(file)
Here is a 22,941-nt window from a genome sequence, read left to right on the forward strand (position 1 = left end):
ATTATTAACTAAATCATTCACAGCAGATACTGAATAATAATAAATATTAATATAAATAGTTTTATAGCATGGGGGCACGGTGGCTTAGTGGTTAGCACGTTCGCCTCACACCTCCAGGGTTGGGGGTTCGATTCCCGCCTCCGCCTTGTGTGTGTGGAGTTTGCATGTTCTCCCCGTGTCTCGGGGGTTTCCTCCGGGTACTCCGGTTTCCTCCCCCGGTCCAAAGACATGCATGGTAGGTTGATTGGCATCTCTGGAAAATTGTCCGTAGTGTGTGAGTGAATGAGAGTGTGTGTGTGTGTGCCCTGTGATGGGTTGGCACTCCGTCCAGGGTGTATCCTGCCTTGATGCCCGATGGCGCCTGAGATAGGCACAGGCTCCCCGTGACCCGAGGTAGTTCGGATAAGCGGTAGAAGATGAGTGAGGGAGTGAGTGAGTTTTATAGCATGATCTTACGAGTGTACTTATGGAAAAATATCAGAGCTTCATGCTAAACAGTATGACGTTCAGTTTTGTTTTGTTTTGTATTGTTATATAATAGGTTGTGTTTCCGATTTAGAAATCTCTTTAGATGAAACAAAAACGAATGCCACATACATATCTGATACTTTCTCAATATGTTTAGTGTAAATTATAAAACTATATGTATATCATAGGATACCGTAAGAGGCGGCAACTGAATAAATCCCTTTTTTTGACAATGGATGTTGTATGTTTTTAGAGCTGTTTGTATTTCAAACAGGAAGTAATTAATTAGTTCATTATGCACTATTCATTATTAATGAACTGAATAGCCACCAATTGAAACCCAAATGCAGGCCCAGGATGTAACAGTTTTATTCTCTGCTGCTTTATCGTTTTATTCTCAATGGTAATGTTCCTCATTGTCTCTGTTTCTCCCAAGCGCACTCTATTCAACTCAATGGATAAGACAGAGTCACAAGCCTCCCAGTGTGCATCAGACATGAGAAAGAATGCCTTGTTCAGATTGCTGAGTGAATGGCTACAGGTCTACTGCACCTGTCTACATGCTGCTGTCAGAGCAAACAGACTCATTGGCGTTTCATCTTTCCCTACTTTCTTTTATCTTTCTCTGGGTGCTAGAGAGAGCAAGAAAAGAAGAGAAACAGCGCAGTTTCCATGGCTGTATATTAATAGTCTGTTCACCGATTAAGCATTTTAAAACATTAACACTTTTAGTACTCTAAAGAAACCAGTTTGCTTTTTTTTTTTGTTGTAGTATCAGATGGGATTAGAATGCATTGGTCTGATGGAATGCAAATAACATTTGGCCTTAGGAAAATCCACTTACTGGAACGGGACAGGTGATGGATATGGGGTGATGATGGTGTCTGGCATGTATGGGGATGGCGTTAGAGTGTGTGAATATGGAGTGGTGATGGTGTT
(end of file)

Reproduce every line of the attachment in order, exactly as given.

Here is a 22,941-nt window from a genome sequence, read left to right on the forward strand (position 1 = left end):
ATTATTAACTAAATCATTCACAGCAGATACTGAATAATAATAAATATTAATATAAATAGTTTTATAGCATGGGGGCACGGTGGCTTAGTGGTTAGCACGTTCGCCTCACACCTCCAGGGTTGGGGGTTCGATTCCCGCCTCCGCCTTGTGTGTGTGGAGTTTGCATGTTCTCCCCGTGTCTCGGGGGTTTCCTCCGGGTACTCCGGTTTCCTCCCCCGGTCCAAAGACATGCATGGTAGGTTGATTGGCATCTCTGGAAAATTGTCCGTAGTGTGTGAGTGAATGAGAGTGTGTGTGTGTGTGCCCTGTGATGGGTTGGCACTCCGTCCAGGGTGTATCCTGCCTTGATGCCCGATGGCGCCTGAGATAGGCACAGGCTCCCCGTGACCCGAGGTAGTTCGGATAAGCGGTAGAAGATGAGTGAGGGAGTGAGTGAGTTTTATAGCATGATCTTACGAGTGTACTTATGGAAAAATATCAGAGCTTCATGCTAAACAGTATGACGTTCAGTTTTGTTTTGTTTTGTATTGTTATATAATAGGTTGTGTTTCCGATTTAGAAATCTCTTTAGATGAAACAAAAACGAATGCCACATACATATCTGATACTTTCTCAATATGTTTAGTGTAAATTATAAAACTATATGTATATCATAGGATACCGTAAGAGGCGGCAACTGAATAAATCCCTTTTTTTGACAATGGATGTTGTATGTTTTTAGAGCTGTTTGTATTTCAAACAGGAAGTAATTAATTAGTTCATTATGCACTATTCATTATTAATGAACTGAATAGCCACCAATTGAAACCCAAATGCAGGCCCAGGATGTAACAGTTTTATTCTCTGCTGCTTTATCGTTTTATTCTCAATGGTAATGTTCCTCATTGTCTCTGTTTCTCCCAAGCGCACTCTATTCAACTCAATGGATAAGACAGAGTCACAAGCCTCCCAGTGTGCATCAGACATGAGAAAGAATGCCTTGTTCAGATTGCTGAGTGAATGGCTACAGGTCTACTGCACCTGTCTACATGCTGCTGTCAGAGCAAACAGACTCATTGGCGTTTCATCTTTCCCTACTTTCTTTTATCTTTCTCTGGGTGCTAGAGAGAGCAAGAAAAGAAGAGAAACAGCGCAGTTTCCATGGCTGTATATTAATAGTCTGTTCACCGATTAAGCATTTTAAAACATTAACACTTTTAGTACTCTAAAGAAACCAGTTTGCTTTTTTTTTTTGTTGTAGTATCAGATGGGATTAGAATGCATTGGTCTGATGGAATGCAAATAACATTTGGCCTTAGGAAAATCCACTTACTGGAACGGGACAGGTGATGGATATGGGGTGATGATGGTGTCTGGCATGTATGGGGATGGCGTTAGAGTGTGTGAATATGGAGTGGTGATGGTGTT